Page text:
Direct primary care. EMR opinions. Apple acquisitions.
An Apple A Day…
One of the primary care shifts I talked about in my consumerization of healthcare briefing was the rise of direct primary care (DPC) models. For those that don’t know, these are primary care clinics that charge a yearly or monthly retainer/subscription fee.
Recently, one of the more well-funded DPC companies, Qliance, shut down. Earlier this year, another DPC company called Turntable Health also shut down, while Forward received nearly $30M in funding from Khosla Ventures and others. Below is a snapshot from our platform of some players in the space.
These shutdowns have brought into question the viability of some of these business models and how well they can scale. The DPC business model inherently CAN’T scale if the pitch is providing better care to fewer patients.
So is there a VC-scale outcome here and how long is that going to take? One Medical Group raised its first round of funding 10 years ago. Maybe DPC doesn’t need venture money, but has to charge much more to actually cover costs. Like, $40K and up. The irony of good care costing an arm and a leg.
But maybe someone could make direct primary care work. Maybe someone that could use health services as a loss leader for other products, had success in retail experiences, and knew how to brand premium products…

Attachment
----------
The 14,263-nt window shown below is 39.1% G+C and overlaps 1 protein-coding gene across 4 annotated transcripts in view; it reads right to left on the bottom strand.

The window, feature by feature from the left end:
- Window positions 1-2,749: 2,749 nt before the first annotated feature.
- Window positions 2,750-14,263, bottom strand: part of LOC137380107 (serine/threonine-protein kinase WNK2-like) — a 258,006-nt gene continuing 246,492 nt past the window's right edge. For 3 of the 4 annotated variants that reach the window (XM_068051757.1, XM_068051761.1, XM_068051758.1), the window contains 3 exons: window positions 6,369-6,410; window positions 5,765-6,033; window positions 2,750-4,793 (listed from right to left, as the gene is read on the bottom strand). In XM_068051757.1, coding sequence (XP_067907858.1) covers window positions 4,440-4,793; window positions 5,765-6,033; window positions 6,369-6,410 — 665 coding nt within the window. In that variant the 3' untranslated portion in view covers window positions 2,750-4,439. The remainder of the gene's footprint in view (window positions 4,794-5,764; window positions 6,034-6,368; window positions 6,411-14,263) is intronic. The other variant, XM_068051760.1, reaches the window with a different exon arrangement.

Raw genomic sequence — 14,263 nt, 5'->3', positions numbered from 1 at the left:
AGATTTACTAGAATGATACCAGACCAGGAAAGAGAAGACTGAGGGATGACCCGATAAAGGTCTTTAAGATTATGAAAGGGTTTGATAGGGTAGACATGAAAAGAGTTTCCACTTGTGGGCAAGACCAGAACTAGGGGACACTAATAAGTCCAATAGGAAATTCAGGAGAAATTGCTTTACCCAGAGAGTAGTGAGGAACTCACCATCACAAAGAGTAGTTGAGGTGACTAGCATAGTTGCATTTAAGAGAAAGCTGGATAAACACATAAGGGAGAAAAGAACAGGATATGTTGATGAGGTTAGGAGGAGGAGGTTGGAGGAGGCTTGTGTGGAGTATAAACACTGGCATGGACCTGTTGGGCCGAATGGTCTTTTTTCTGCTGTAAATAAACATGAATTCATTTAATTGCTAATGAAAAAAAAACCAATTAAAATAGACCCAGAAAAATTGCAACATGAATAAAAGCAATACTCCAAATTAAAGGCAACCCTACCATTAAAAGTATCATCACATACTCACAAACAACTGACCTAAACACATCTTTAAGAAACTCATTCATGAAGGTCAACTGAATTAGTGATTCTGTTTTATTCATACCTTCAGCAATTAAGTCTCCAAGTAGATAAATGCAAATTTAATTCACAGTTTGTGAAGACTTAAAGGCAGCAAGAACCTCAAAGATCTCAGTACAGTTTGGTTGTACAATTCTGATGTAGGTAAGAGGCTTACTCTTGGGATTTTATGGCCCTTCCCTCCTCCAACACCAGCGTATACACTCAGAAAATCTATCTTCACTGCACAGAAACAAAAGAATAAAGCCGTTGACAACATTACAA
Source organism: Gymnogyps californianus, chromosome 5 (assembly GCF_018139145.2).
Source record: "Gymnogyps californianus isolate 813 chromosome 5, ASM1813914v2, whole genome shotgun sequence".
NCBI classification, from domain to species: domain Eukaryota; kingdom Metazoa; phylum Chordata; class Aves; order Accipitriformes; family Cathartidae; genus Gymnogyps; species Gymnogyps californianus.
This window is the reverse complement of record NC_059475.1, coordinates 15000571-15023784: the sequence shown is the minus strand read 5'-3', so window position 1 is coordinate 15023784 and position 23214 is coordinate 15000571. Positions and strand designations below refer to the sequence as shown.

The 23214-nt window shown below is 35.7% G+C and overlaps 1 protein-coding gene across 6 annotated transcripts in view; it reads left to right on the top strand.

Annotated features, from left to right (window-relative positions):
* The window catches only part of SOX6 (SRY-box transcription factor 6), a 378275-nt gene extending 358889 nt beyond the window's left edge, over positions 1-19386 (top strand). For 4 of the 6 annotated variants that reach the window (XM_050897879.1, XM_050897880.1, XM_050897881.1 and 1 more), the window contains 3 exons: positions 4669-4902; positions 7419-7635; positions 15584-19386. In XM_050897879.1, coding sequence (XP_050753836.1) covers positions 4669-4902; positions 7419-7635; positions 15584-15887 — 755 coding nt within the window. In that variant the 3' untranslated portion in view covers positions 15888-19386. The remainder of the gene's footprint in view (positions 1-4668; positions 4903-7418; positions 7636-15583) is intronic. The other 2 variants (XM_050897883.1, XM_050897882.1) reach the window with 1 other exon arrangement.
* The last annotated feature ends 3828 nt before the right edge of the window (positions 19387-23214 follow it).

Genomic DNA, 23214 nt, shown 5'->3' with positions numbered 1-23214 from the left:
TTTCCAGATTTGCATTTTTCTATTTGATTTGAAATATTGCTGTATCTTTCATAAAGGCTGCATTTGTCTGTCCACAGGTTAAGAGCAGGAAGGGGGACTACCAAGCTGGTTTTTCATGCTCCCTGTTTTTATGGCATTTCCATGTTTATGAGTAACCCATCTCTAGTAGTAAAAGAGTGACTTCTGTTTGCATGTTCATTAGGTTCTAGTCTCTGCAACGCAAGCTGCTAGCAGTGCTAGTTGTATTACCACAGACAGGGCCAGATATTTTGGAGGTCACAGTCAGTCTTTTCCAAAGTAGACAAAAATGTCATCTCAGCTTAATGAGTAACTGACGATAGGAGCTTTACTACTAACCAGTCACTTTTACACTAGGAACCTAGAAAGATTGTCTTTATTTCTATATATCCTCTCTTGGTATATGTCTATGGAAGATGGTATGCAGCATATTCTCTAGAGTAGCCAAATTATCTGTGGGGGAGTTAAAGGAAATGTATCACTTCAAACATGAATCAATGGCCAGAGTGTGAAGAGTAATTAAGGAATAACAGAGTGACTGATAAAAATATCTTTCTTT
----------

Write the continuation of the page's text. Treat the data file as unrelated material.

What’s Tim Cooking?
Another WWDC, and no major announcement from Apple about their moves into healthcare. We know they’ve made relevant acquisitions (see the analysis) and we know they have different healthcare patents (see this search).
So…where’s the stuff?
It’s exciting to think about Apple jumping into the space because their obsessive focus on consumer experience and product could force other healthcare and medical device players to compete along those lines, something they previously haven’t really needed to.
While we wait for Apple, other tech giants are making their moves both in healthcare and digital health. In fact, Apple has made the fewest private market plays in this area, with companies like Google and GE leading in activity. See our full analysis on our blog, including where they’re investing and some of the large deals.